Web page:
Monday, March 29, 2010

Pet Names: A Hate Song

Okay, so not all of them. I happen to know a certain Charles who would object to my cessation of this term of endearment. But there's something, and it's not just my personal history talking, that feels really wrong about the word "babe." I feel like the noun form (e.g. "S/He's a ~ .") is less irksome, but is still kind of obnoxious, especially when paired with the qualifiers "total," "hot," or "totally hot."

It's also not just that it reminds me of the Two A-Holes skit from SNL, because I'm sure they were inspired by a like-minded-thinker's like-minded distaste for this specific pet name.

It's also not just the Oleanna feminist anger saying "Don't call your wife 'baby'." Somehow, I have less of a problem with baby, perhaps because my dad uses that one, although the infantilization of women in this practice can absolutely be debated. One of my aunts uses the term "babes" generally like others use "sweetie" or "darling."

Indeed, and ultimately, as this seems to be my problem with other relationship weirdness, it's certainly not because I've never been verbally marked with this moniker. I've had a handful of guys "babe" me, and it's always taken me out of the mind of affection: it always sounded forced, patronizing, and placating, and it always made me awkward and uncomfortable. [Please note: I did vocalize this distaste to the guys in question, and they were respectful, but it's such a strong part of casual "dating-speak" that they would say it unwittingly, in much the same way professed atheists will slip "oh god..." into casual conversation.]

But in spite of all these qualifications regarding why it *doesn't* bother me, there's something about "babe" that just really makes my skin crawl. It comes across less infantilizing than proprietary, particularly when it's a man saying it to a woman. If "baby" is infantilizing, then is "babe" your way of saying "I'm too lazy and casual to give you a second syllable because you don't deserve it"?

Maybe I don't like it because I can't put my finger on why it bothers me: infantilization is bad, and something on the lines of "dat my girl" is a whole different can of disgusting worms puking up cans of other worms, but this one is kind of just plain annoying.

Sunday, March 7, 2010

And the Winner Isn't...

Okay, without getting into too much depth here, it's been a while since I posted and I thought Oscar night would be as good a time as any to say that I really don't like that they've gone back to saying "And the winner is..." instead of "And the Oscar goes to...". To some of you this might sound like loser talk, but you've just been told that you're among the top five performances of that year. That, in my book, is a win.

And there has already been all kinds of uproar about Avatar not winning and about Sandra Bullock winning and... grumble, grumble, blah blah blah. That's why they have the People's Choice Awards.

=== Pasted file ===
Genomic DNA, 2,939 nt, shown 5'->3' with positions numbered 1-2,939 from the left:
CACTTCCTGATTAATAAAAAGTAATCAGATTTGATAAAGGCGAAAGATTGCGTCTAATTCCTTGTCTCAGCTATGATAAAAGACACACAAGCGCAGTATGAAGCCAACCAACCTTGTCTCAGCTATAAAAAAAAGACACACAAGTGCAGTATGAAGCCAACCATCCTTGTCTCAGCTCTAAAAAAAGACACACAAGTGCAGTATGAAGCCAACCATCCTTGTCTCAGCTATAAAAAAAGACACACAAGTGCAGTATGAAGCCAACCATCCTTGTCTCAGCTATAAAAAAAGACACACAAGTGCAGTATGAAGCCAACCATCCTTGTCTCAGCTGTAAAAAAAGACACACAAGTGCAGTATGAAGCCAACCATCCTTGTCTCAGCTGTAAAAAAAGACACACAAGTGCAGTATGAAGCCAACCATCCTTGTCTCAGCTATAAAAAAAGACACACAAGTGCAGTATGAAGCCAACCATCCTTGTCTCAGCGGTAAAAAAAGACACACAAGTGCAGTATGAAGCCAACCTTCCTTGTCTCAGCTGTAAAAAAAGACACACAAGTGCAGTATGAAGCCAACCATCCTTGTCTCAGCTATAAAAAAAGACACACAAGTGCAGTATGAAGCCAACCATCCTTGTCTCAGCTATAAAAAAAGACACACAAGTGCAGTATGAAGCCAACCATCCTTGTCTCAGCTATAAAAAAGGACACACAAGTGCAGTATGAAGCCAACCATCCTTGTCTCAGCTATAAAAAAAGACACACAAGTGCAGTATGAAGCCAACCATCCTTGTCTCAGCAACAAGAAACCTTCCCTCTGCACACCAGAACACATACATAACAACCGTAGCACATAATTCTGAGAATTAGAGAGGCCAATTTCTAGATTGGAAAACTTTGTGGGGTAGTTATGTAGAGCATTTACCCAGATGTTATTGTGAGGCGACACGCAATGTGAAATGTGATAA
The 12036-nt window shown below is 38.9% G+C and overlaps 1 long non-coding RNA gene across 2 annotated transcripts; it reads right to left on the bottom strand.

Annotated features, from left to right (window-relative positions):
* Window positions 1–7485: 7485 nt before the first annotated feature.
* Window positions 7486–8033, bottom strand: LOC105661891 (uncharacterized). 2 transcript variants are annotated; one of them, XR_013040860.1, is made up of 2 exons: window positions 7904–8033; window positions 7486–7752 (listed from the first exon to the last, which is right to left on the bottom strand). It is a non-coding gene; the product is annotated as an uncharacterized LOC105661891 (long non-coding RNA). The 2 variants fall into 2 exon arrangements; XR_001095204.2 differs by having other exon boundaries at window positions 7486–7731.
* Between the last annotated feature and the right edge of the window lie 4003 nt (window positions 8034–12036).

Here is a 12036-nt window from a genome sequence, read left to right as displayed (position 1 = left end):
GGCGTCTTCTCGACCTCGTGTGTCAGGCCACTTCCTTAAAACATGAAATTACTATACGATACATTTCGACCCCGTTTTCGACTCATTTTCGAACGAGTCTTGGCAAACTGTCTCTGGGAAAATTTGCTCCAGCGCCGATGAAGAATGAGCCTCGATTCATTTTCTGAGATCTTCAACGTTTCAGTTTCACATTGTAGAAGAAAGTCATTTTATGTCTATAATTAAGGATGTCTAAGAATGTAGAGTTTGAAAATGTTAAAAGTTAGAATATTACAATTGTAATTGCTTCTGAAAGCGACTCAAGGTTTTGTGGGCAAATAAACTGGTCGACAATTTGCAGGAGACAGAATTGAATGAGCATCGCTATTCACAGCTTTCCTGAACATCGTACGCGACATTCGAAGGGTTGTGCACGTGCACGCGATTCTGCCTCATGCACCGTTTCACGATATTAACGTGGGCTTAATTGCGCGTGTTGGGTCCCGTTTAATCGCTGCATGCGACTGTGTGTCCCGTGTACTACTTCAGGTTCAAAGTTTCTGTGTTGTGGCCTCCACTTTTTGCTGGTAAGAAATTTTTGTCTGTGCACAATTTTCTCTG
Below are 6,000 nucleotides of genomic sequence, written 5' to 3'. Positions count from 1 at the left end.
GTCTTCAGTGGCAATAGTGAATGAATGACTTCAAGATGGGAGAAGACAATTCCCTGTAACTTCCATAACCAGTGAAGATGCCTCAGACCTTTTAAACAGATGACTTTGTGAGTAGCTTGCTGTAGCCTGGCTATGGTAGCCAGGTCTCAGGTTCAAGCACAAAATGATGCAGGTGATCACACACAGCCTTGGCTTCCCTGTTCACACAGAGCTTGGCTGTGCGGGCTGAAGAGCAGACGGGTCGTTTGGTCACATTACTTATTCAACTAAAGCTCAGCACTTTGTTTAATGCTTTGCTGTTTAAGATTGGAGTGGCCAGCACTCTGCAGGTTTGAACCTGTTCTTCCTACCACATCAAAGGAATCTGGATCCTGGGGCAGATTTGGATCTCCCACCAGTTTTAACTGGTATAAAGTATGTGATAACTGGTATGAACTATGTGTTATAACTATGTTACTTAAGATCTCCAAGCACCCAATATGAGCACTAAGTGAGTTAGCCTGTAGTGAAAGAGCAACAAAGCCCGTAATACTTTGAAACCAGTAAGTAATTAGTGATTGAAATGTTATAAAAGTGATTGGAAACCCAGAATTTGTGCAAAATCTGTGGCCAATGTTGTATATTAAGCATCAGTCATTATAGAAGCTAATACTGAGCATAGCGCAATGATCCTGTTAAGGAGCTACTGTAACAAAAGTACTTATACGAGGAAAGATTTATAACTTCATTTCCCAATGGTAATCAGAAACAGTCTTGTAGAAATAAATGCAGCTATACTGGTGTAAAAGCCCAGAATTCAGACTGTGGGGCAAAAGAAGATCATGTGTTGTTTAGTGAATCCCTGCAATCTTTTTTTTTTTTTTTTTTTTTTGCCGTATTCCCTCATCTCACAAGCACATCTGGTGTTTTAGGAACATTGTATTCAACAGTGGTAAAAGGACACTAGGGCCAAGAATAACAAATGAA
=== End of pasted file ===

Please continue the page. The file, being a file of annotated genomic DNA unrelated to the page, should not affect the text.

You know what other movie didn't win best picture? Citizen Kane. You know what did win that year? You don't? For the record: How Green was My Valley. Did you ever see it? You know what other films didn't win? The Wizard of Oz and Mr. Smith Goes to Washington didn't, the same year Gone with the Wind did.

Okay, yes it matters. But ultimately, it doesn't matter.

But here's the bottom line: the Academy is just as predictable as it's not.

Sometimes they pick the box office favorite (cf. Titanic), or the one that everybody expects to win (cf. Slumdog Millionaire) and sometimes they take the surprise (cf. Crash when everybody was sure Brokeback Mountain had it in the bag). What's predictable is the chance to make an easy political statement: Crash vs. Brokeback was a case of "What's a bigger issue for everyone in America today: gays or racism?", which is shortly followed by Sean Penn in Milk (because let's give the gays the voice that they complained about losing to Crash).

This year, without any intended denigration to the people who do this in real life, it had to be The Hurt Locker for that same reason. Racism is a problem, so here's an Oscar for Crash. Homophobia is a problem, so here's an Oscar for Milk. Feminism isn't where we thought it should be, so here's an Oscar for Kathryn Bigelow. Our president is promising to bring the troops home, but we need a reminder, so here's an Oscar for The Hurt Locker.

So if it's really about what movie is the "best," or what performance is the "best"... well, let's face it. It's not about which is the best. It's about which is best *for that year*, and *under those political circumstances*.

And if you don't agree? You can cool it and make your own awards ceremony.